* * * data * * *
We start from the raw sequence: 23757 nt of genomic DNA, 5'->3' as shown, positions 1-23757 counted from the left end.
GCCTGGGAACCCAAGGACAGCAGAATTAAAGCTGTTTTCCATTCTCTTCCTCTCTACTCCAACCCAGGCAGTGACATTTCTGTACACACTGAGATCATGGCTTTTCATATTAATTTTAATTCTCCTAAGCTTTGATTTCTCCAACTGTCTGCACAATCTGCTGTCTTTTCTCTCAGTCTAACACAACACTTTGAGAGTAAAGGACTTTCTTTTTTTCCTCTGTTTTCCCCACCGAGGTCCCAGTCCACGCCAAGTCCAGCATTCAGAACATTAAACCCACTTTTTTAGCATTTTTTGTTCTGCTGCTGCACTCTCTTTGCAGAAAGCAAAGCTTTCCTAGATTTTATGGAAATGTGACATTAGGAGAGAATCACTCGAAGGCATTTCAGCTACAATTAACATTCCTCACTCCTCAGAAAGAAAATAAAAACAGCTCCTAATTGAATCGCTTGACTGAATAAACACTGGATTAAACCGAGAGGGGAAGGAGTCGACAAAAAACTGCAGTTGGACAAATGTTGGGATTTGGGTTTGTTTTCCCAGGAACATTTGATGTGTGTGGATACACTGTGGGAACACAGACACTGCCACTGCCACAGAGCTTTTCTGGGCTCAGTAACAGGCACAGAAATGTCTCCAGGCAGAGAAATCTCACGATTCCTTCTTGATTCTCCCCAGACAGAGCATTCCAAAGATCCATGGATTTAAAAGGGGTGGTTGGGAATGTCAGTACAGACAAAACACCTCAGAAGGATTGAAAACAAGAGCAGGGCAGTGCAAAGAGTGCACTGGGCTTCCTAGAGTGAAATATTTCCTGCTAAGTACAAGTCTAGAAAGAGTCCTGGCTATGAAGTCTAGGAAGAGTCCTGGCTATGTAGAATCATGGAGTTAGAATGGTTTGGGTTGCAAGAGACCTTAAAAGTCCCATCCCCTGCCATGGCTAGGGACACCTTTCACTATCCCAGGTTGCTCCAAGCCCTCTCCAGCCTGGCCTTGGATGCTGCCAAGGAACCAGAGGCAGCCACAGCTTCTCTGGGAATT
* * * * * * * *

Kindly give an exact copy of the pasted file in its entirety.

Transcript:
We start from the raw sequence: 23757 nt of genomic DNA, 5'->3' as shown, positions 1-23757 counted from the left end.
GCCTGGGAACCCAAGGACAGCAGAATTAAAGCTGTTTTCCATTCTCTTCCTCTCTACTCCAACCCAGGCAGTGACATTTCTGTACACACTGAGATCATGGCTTTTCATATTAATTTTAATTCTCCTAAGCTTTGATTTCTCCAACTGTCTGCACAATCTGCTGTCTTTTCTCTCAGTCTAACACAACACTTTGAGAGTAAAGGACTTTCTTTTTTTCCTCTGTTTTCCCCACCGAGGTCCCAGTCCACGCCAAGTCCAGCATTCAGAACATTAAACCCACTTTTTTAGCATTTTTTGTTCTGCTGCTGCACTCTCTTTGCAGAAAGCAAAGCTTTCCTAGATTTTATGGAAATGTGACATTAGGAGAGAATCACTCGAAGGCATTTCAGCTACAATTAACATTCCTCACTCCTCAGAAAGAAAATAAAAACAGCTCCTAATTGAATCGCTTGACTGAATAAACACTGGATTAAACCGAGAGGGGAAGGAGTCGACAAAAAACTGCAGTTGGACAAATGTTGGGATTTGGGTTTGTTTTCCCAGGAACATTTGATGTGTGTGGATACACTGTGGGAACACAGACACTGCCACTGCCACAGAGCTTTTCTGGGCTCAGTAACAGGCACAGAAATGTCTCCAGGCAGAGAAATCTCACGATTCCTTCTTGATTCTCCCCAGACAGAGCATTCCAAAGATCCATGGATTTAAAAGGGGTGGTTGGGAATGTCAGTACAGACAAAACACCTCAGAAGGATTGAAAACAAGAGCAGGGCAGTGCAAAGAGTGCACTGGGCTTCCTAGAGTGAAATATTTCCTGCTAAGTACAAGTCTAGAAAGAGTCCTGGCTATGAAGTCTAGGAAGAGTCCTGGCTATGTAGAATCATGGAGTTAGAATGGTTTGGGTTGCAAGAGACCTTAAAAGTCCCATCCCCTGCCATGGCTAGGGACACCTTTCACTATCCCAGGTTGCTCCAAGCCCTCTCCAGCCTGGCCTTGGATGCTGCCAAGGAACCAGAGGCAGCCACAGCTTCTCTGGGAATT